Ruby Arrays

Ruby arrays are indexed as integers and starts at 0. Ruby arrays are collection of objects and can be refered by an integer index. Ruby arrays can hold any kind of object like String, Array, Hash etc and are dynamic in nature which means they need to be fixed when initializing.

Ruby Arrays Creation


#!/usr/bin/ruby
# File: arrayexample.rb

num1 = Array.new #initializes array with no fixed size.
num2 = [ “0”, “1”, “2”, “3”, “4” ] #creates an array with values 0,1,2,3,4
num3 = Array.new(4) #creates an array with size 4.

Ruby Arrays Example 1

We can use these arrays as follows:


#!/usr/bin/ruby
# File: arrayexample.rb

num1 = Array.new #initializes array with no fixed size.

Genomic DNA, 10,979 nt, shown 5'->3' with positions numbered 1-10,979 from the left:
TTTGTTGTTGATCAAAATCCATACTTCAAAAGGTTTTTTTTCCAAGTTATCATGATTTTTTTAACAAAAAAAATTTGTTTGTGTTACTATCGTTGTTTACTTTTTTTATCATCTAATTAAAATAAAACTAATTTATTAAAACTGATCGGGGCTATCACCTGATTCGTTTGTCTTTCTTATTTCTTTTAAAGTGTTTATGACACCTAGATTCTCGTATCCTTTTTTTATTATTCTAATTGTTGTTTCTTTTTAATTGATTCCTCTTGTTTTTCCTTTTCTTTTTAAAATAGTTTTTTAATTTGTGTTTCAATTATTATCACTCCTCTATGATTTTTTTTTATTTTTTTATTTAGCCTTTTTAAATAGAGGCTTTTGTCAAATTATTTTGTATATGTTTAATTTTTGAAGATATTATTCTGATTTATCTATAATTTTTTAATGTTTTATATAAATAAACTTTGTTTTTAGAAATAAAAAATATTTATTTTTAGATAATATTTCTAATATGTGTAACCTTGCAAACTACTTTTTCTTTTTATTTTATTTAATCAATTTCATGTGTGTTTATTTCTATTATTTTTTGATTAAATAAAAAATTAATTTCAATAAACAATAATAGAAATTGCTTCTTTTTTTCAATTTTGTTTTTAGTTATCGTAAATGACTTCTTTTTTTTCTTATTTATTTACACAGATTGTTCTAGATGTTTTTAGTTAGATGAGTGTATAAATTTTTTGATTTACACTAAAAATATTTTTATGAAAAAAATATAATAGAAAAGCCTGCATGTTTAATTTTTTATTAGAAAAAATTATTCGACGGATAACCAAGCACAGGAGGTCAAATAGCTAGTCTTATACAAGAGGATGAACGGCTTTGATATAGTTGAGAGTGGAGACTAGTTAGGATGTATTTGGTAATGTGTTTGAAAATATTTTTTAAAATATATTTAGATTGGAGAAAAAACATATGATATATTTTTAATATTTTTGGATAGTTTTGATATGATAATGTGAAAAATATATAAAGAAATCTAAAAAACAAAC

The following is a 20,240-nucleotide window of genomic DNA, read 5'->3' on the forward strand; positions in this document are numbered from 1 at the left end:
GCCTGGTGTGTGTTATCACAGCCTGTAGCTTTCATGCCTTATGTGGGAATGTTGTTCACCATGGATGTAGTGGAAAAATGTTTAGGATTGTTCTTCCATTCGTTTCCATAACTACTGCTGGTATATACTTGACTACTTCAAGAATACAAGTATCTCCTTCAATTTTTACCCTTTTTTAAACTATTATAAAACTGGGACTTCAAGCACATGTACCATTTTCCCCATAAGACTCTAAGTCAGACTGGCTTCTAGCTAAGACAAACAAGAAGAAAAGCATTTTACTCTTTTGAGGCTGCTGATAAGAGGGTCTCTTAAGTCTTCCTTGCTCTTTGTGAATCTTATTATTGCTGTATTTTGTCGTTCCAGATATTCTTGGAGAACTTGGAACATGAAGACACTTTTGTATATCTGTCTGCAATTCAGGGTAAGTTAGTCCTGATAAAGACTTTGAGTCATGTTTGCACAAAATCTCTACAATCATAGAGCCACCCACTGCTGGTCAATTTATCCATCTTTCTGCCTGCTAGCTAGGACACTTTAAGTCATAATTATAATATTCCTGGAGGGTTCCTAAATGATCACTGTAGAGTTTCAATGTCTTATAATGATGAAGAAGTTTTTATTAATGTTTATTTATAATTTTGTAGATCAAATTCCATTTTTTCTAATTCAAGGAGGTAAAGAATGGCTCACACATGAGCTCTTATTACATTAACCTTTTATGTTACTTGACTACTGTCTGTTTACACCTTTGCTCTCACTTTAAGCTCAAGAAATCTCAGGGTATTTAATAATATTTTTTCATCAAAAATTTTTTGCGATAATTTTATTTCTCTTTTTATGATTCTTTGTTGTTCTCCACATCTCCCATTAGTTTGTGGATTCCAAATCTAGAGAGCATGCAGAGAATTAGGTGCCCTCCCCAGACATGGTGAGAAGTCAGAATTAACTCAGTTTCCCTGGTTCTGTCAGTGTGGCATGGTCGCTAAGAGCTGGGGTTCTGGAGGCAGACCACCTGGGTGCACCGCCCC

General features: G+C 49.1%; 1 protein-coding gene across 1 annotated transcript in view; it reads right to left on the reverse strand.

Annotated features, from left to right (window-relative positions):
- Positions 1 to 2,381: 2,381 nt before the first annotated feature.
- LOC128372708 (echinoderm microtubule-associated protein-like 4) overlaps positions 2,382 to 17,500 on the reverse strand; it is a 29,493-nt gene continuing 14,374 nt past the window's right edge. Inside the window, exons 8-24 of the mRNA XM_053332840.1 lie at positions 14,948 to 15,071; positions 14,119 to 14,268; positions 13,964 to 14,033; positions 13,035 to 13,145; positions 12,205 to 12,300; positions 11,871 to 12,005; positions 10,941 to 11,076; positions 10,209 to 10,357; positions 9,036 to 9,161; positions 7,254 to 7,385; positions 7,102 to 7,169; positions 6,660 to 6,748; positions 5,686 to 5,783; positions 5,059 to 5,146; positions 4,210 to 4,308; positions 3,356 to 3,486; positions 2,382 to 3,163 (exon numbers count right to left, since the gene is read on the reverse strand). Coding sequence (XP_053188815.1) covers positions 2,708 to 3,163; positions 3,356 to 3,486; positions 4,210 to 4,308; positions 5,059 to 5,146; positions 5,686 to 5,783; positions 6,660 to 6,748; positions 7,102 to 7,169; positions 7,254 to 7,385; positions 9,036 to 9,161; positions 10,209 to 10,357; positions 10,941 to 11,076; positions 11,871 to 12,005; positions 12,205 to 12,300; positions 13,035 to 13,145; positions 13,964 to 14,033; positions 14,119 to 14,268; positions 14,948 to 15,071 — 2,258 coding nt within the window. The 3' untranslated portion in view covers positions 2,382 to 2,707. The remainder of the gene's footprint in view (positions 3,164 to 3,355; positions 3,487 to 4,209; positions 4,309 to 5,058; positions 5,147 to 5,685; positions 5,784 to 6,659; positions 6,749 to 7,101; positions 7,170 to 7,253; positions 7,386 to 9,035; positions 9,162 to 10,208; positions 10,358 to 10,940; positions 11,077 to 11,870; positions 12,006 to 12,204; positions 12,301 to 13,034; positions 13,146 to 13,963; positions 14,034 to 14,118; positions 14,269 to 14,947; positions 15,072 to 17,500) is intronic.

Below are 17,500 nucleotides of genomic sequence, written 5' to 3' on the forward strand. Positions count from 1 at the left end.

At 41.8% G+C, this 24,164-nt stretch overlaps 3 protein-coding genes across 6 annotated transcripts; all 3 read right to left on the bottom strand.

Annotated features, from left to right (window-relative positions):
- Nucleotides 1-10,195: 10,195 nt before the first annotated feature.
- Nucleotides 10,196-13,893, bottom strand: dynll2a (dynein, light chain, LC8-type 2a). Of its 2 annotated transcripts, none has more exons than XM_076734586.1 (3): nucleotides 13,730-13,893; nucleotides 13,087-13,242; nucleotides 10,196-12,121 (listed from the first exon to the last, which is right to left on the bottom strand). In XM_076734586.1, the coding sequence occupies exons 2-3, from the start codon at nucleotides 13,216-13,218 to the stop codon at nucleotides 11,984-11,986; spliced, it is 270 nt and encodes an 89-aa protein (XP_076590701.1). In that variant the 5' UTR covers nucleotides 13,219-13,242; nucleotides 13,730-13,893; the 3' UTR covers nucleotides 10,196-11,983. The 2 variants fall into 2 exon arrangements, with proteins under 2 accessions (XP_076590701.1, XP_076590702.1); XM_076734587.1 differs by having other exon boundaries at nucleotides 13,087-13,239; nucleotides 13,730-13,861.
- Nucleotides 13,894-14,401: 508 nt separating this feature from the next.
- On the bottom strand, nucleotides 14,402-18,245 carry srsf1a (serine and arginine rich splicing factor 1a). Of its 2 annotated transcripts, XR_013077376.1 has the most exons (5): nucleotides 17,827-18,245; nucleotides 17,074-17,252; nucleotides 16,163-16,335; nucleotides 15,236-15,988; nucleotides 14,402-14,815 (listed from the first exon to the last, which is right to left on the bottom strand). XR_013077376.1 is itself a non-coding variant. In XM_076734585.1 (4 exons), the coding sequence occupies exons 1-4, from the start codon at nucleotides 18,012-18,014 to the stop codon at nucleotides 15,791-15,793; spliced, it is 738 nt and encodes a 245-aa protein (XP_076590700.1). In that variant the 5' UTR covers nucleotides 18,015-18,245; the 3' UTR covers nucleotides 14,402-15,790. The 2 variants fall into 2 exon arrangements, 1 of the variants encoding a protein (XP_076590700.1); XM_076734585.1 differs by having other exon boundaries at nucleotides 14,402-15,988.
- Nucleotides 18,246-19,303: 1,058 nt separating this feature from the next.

num1 = num1 + [“one”] #num1[] is now “one”
num1 = num1 + [“two”] #num1[] is now “one” “two”
num1 = num1 + [“three”] #num1[] is now “one” “two” “three”

puts num1

This would output

one
two
three

Ruby Arrays Example 2


#!/usr/bin/ruby
# File: rubyarrayexample1.rb

num1 = Array.new #initializes array with no fixed size.
num1 = num1 + [2] #num1[] is now 2
num1 = num1 + [1] #num1[] is now 2 1
num1 = num1 + [3] #num1[] is now 2 1 3

num1 = num1.sort
puts num1

This would output

1
2
3

Sort would work with strings as well as follows:

#!/usr/bin/ruby
# File: rubyarrayexample2.rb

num1 = Array.new #initializes array with no fixed size.
num1 = num1 + [“sun”] #num1[] is now sun
num1 = num1 + [“mon”] #num1[] is now sun mon
num1 = num1 + [“tue”] #num1[] is now sun mon tue

num1 = num1.sort
puts num1

This would output

mon
sun
tue

Ruby Arrays can have complex objects (which can include number, strings, arrays) in them as follows:


#!/usr/bin/ruby
# File: rubyarrayexample3.rb

complex_array = [ [ 1, “two”], [ 3, “four”], [ 5, “six”, “seven” ] ]

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